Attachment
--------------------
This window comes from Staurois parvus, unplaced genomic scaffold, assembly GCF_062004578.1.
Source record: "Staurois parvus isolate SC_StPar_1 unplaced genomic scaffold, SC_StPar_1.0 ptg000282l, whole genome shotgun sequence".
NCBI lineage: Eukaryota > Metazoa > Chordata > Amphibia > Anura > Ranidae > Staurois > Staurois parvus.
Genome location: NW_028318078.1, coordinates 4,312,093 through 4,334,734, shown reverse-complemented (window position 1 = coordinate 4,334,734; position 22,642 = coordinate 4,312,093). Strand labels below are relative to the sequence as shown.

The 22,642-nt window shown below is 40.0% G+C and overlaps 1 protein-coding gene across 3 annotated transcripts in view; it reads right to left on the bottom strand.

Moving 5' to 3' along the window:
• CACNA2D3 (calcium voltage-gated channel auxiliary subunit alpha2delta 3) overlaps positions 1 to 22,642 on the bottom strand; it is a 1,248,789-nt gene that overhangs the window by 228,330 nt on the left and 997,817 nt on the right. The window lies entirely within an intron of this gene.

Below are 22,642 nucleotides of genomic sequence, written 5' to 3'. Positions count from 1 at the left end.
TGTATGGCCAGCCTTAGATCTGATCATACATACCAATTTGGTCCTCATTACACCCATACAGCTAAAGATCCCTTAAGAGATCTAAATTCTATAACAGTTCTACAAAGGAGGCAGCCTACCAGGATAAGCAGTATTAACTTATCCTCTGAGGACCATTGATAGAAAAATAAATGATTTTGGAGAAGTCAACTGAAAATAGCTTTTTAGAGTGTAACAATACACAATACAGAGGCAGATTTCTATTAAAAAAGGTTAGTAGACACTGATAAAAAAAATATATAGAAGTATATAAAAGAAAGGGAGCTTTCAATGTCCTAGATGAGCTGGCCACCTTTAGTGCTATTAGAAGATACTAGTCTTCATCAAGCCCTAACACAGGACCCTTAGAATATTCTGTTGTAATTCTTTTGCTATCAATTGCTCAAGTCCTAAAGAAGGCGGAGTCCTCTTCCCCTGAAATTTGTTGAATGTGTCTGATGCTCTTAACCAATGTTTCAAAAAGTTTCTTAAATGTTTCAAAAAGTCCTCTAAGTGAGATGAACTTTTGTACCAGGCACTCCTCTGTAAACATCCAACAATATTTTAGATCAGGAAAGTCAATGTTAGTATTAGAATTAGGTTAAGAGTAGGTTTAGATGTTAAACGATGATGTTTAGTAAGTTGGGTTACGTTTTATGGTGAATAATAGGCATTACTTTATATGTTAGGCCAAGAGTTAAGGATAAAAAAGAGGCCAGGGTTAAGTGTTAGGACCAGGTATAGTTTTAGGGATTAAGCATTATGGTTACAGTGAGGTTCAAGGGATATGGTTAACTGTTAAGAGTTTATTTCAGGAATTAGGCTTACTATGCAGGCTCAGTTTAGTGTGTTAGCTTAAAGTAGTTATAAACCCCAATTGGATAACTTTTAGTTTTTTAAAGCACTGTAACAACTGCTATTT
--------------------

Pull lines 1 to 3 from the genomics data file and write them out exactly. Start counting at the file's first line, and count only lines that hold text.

This window comes from Staurois parvus, unplaced genomic scaffold, assembly GCF_062004578.1.
Source record: "Staurois parvus isolate SC_StPar_1 unplaced genomic scaffold, SC_StPar_1.0 ptg000282l, whole genome shotgun sequence".
NCBI lineage: Eukaryota > Metazoa > Chordata > Amphibia > Anura > Ranidae > Staurois > Staurois parvus.